Oliver Sacks


British-American Neurologist, Naturalist and Author who explored the brain’s strangest pathways, best known for Movies: Awakenings, The Music Never Stopped, and At First Sight as well as for his Books: The Man Who Mistook His Wife For A Hat, On the Move: A Life, and Musicophilia

Author Quotes

Our normal waking consciousness, rational consciousness, as we call it, is but one special type of consciousness, whilst all about it, parted from it by the filmiest of screens, there lie potential forms of consciousness entirely different.? Looking back on my own experiences, they all converge towards a kind of insight to which I cannot help ascribing some mystical significance. The keynote of it is invariably a reconciliation. It is as if the opposites of the world, whose contradictoriness and conflict make all our difficulties and troubles, were melted into unity.? To me [this sense] only comes in the artificial mystic state of mind.

Rhythm and its entrainment of movement (and often emotion), in both senses of the word, may well have had a crucial cultural and economic function in human evolution, bringing people together, producing a sense of collectivity and community.

Such epileptic hallucinations or dreams, Penfield showed, are never phantasies: they are always memories, and memories of the most precise and vivid kind, accompanied by the emotions which accompanied the original experience. Their extraordinary and consistent detail, which was evoked each time the cortex was stimulated, and exceeded anything which could be recalled by ordinary memory, suggested to Penfield that the brain retained an almost perfect record of every lifetime?s experience, that the total stream of consciousness was preserved in the brain, and, as such, could always be evoked or called forth, whether by the ordinary needs and circumstances of life, or by the extraordinary circumstances of an epileptic or electrical stimulation.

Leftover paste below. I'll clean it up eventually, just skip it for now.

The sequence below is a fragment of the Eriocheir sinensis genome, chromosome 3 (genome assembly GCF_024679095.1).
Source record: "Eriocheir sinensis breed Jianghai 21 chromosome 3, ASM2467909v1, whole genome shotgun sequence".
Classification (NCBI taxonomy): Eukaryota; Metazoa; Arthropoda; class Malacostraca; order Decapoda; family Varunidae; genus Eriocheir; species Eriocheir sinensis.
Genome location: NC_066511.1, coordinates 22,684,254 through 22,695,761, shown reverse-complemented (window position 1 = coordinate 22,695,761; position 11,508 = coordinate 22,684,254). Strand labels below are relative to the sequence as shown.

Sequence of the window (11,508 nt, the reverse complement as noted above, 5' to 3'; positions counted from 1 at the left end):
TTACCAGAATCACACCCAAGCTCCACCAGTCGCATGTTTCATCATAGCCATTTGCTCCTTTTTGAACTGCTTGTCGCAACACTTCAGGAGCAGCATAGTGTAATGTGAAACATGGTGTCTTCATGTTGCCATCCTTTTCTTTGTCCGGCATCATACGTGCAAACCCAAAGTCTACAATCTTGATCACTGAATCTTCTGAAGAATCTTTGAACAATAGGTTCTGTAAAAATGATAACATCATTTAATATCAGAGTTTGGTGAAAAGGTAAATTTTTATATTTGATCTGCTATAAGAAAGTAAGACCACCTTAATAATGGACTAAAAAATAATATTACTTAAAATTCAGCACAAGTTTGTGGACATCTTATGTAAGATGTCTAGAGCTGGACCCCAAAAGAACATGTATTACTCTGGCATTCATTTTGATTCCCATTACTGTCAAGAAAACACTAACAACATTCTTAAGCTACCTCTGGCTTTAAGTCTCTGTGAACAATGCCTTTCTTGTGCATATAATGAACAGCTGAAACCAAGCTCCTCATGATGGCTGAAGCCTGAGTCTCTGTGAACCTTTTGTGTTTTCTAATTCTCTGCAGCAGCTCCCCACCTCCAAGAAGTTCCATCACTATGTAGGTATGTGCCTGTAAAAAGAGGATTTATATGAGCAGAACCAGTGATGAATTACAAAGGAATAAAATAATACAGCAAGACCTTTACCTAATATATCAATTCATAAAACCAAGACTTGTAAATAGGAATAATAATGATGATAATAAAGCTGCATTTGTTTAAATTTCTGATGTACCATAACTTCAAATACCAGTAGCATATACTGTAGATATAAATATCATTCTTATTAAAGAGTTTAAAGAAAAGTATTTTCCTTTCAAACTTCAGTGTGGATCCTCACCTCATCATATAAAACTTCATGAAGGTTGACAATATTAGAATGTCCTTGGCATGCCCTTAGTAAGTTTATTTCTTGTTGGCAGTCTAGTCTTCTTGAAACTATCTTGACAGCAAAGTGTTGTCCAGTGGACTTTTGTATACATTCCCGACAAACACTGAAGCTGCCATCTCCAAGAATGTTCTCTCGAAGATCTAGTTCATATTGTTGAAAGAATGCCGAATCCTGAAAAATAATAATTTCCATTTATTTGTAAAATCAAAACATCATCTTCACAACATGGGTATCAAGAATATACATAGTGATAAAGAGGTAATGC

The doctor and the patient two equals, learn from each other and assisted other and reach together new knowledge and treatment.

The power of music and the plasticity of the brain go together very strikingly, especially in young people.

There is an enormous and rapidly growing body of work on the neural underpinnings of musical perception and imagery? These new insights of neuroscience are exciting beyond measure, but there is always a certain danger that the simple art of observation may be lost, that clinical description may become perfunctory, and the richness of the human context ignored.

This sense of the brain?s remarkable plasticity, its capacity for the most striking adaptations, not least in the special (and often desperate) circumstances of neural or sensory mishap, has come to dominate my own perception of my patients and their lives. So much so, indeed, that I am sometimes moved to wonder whether it may not be necessary to redefine the very concepts of health and disease, to see these in terms of the ability of the organism to create a new organization and order, one that fits its special, altered disposition and needs, rather than in the terms of a rigidly defined norm.

Visual illusions, too, fascinated me; they showed how intellectual understanding, insight, and even common sense were powerless against the force of perceptual distortions. Gibson?s inverting glasses showed the power of the mind to rectify optical distortions, where visual illusions showed its inability to correct perceptual ones.

What is beyond dispute is the effect of intensive musical training on the young, plastic brain. Although a teaspoon of Mozart may or may not make a child a better mathematician, there is little doubt that regular exposure to music and especially active participation in music, may stimulate development of many different areas of the brain.